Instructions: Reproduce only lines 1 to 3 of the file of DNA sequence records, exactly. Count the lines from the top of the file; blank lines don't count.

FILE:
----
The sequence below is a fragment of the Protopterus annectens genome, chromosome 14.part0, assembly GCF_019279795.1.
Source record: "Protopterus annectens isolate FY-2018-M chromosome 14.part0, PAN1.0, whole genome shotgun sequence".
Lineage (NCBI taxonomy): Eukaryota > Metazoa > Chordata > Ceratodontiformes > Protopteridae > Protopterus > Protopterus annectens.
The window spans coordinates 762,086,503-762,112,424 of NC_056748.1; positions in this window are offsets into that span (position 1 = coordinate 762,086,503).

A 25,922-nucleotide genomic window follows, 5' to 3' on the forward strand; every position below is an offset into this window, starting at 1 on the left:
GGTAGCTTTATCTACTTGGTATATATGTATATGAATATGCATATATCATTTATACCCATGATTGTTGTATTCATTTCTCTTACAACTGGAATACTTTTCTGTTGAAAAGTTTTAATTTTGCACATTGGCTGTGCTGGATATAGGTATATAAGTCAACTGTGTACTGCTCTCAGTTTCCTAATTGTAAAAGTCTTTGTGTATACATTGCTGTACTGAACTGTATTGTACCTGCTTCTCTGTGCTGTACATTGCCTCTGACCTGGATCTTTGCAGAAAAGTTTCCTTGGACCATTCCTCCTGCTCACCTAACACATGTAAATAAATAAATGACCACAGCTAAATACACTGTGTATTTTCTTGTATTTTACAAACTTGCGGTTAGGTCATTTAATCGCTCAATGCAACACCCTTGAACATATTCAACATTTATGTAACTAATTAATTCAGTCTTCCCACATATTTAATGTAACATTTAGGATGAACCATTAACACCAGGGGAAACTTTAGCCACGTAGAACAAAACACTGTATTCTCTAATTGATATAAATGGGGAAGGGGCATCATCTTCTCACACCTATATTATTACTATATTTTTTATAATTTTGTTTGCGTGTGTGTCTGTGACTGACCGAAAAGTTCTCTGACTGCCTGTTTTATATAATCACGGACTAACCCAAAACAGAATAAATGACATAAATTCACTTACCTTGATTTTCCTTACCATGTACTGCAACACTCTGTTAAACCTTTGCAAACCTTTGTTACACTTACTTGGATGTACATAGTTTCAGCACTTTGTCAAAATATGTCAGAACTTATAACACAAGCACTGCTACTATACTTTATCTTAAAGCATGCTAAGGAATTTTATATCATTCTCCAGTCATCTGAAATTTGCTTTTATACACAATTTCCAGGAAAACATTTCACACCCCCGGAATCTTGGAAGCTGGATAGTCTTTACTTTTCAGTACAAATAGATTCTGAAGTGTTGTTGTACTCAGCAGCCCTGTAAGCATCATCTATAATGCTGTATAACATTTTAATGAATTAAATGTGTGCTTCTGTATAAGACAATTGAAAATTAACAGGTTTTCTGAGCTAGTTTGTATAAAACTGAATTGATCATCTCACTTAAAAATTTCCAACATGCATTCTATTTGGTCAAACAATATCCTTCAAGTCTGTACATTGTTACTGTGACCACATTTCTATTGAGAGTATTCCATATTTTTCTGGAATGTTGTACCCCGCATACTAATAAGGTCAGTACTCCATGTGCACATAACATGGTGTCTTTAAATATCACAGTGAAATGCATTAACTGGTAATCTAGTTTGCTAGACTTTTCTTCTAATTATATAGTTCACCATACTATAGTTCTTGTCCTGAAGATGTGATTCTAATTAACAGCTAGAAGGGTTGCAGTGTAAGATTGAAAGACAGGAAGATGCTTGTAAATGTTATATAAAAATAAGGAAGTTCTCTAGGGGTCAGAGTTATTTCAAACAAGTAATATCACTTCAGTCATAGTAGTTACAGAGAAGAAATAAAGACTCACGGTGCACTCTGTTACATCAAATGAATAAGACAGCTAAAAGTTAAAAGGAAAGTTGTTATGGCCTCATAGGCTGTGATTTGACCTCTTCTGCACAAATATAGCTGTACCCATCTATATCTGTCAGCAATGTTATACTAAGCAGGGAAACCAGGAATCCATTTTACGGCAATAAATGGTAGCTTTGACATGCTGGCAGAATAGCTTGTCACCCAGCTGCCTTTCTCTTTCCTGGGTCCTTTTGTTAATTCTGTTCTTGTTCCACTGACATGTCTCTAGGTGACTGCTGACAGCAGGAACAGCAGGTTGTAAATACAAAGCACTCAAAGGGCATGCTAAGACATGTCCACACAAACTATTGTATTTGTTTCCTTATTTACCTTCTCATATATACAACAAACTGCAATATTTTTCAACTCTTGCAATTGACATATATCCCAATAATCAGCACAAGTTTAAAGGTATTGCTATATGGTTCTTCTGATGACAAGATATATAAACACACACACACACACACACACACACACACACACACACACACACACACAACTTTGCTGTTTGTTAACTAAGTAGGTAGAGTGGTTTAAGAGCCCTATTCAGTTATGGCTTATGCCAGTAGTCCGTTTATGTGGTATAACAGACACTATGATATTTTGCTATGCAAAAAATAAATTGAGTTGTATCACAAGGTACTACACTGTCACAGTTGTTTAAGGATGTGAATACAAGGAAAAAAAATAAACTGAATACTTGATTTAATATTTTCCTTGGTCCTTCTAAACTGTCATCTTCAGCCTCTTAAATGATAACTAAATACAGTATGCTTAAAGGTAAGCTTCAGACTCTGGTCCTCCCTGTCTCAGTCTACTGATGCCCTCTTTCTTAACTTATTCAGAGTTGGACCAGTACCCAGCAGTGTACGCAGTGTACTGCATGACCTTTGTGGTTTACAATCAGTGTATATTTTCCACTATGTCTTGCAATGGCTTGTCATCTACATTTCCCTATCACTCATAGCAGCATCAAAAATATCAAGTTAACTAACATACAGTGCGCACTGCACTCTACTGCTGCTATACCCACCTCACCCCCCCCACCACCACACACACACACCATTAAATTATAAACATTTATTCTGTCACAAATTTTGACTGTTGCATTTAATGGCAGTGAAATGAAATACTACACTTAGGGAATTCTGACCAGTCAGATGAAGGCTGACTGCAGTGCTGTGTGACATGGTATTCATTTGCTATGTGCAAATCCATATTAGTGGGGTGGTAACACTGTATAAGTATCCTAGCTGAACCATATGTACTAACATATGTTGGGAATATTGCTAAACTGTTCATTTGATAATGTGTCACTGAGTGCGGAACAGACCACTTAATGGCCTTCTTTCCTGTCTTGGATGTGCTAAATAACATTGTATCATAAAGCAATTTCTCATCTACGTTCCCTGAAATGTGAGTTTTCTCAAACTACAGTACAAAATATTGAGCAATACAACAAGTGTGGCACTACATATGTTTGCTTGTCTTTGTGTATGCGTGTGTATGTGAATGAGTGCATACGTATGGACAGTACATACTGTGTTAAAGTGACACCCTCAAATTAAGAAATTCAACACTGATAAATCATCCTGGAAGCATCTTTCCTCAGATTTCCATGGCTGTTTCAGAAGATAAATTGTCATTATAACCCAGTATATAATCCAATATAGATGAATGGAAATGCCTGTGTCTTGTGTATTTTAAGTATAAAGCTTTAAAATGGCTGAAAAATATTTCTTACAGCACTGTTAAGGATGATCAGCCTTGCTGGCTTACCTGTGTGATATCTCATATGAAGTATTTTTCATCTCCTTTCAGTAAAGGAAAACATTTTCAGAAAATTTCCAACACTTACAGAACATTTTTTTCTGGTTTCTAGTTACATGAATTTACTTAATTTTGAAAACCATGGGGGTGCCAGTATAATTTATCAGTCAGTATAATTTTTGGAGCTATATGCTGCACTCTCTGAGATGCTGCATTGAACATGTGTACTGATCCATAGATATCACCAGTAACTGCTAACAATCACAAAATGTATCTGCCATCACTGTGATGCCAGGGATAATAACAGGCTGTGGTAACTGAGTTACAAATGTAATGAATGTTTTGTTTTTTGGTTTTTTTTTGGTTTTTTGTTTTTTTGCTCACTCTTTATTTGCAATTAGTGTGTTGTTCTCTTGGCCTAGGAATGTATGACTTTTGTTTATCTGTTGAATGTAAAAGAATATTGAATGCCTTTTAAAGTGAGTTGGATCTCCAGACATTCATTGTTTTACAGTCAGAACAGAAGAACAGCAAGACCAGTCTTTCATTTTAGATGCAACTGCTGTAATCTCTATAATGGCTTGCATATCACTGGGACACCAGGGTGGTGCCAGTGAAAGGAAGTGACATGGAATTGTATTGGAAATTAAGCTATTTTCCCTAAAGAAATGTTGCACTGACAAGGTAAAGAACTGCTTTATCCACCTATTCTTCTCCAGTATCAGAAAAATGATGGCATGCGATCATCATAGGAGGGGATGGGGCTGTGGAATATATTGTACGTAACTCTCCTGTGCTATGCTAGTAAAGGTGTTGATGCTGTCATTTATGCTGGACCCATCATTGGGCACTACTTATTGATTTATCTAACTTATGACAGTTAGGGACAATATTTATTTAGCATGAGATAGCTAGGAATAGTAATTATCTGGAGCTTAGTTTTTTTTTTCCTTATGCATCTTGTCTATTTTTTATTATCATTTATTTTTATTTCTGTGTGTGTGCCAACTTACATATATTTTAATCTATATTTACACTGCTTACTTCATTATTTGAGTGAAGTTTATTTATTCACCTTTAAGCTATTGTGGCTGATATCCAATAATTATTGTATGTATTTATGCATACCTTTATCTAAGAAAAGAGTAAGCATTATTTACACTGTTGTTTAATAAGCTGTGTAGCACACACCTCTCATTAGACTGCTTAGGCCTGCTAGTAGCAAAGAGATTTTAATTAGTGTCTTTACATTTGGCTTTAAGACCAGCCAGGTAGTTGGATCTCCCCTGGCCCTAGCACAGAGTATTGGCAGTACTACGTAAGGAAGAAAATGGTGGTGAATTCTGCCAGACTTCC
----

The sequence below is a fragment of the Protopterus annectens genome, chromosome 14.part0, assembly GCF_019279795.1.
Source record: "Protopterus annectens isolate FY-2018-M chromosome 14.part0, PAN1.0, whole genome shotgun sequence".
Lineage (NCBI taxonomy): Eukaryota > Metazoa > Chordata > Ceratodontiformes > Protopteridae > Protopterus > Protopterus annectens.